d-TOP Interview – Feb 2nd 1999
Name: Neil Blevins
Company: Soulburn Studios
Job: Head Cheese
How did you begin your career as a 2d/3d artist?
I've been drawing and painting since I was 6 years old, and I've always loved making monsters and robots and the like. Then video games got me into videogame art, which I used to create pixel by pixel in paintbrush. Eventually I got as a copy of POV-Ray, a very simplistic text based 3d program, which lead to work in 3dstudio. I now use Max.
What or who inspired you?
Lots of things. I am very inspired by fantasy and science fiction art, and music. My favorite artists include H.R. Giger, Heidi Taillefer, Dale Keown, Marc Silvestri, Michael Turner, and I get a lot of inspiration from music such as Devin Townsend, Meshuggah, Fear Factory, and Steve Vai.
Why do you do it?
I do it because I have to. I have to get these ideas out of my head into a tangible form. That helps keep me sane. I use many media, but 3d computer generated graphics allows me to reproduce what I'm thinking in the most detail.
Give us a clue to the hours you work?
Images usually take anywhere between 30 to 60 hours.
3dsmax and tons of plugins. Photoshop for textures. PII 333 with 128Megs RAM. When doing 2d art, I use pencils, paper, acrylic paints, and anything else I find around me. I do all kinds of art.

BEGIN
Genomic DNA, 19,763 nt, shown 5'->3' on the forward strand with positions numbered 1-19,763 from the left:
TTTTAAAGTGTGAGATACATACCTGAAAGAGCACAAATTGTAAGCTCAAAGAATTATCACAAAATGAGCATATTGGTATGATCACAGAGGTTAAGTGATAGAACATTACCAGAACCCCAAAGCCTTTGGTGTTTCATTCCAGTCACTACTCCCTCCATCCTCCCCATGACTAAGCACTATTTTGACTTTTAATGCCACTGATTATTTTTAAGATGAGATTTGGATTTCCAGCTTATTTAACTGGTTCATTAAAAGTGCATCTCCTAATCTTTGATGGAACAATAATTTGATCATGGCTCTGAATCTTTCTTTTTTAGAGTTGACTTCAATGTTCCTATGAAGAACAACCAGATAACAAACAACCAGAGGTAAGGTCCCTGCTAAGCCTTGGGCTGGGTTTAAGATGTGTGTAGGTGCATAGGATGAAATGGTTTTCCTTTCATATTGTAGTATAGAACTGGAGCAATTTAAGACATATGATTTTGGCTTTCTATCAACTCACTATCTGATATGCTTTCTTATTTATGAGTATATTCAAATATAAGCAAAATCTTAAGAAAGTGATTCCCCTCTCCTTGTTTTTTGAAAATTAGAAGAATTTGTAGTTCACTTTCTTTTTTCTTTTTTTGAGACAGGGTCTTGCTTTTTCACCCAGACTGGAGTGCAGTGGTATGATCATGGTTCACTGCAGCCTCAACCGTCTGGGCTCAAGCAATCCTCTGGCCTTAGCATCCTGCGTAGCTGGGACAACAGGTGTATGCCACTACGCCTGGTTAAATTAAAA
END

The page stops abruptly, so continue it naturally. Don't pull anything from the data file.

Physical working environment?
My tiny room, which I've lived in for 23 years. Got a nice big desk, I'm surrounded on all sides by posters, my own artwork, other people's artwork, artbooks, and I have a kickass stereo with huge subwoofers blasting evil music 24 hours a day.
Current desktop picture (presuming you have one)?
"The fighting 'Temeraire' tugged to her last berth to be broken up" painting by J.M.W. Turner in 1838
Do what you love. Do what you need to do. Work on it day and night without stop until it looks great, then step away from it for a week, come back with a fresh view, and fix all your mistakes. I also have trouble leaving an unfinished project hanging around, I like organization and completion.
Vision(s) on the future of your type of work?
Eventually someone will figure out 3d can be real artwork when real artists use the tools, and it'll grow as a means of expression.
Tips for budding 3d artists?
Work, work, work, learn software at home, learn art basics in school, observe everything around you.
Are you a gamer? (which?)
No, but I used to play on my Genesis all the time, and I've finished Doom at least 100 times.
What do you do when you aren't creating 2d and 3d work?
Playing guitar and drums, reading, looking at art books, working on my webpage, rollerblading, going to parties with my strange friends.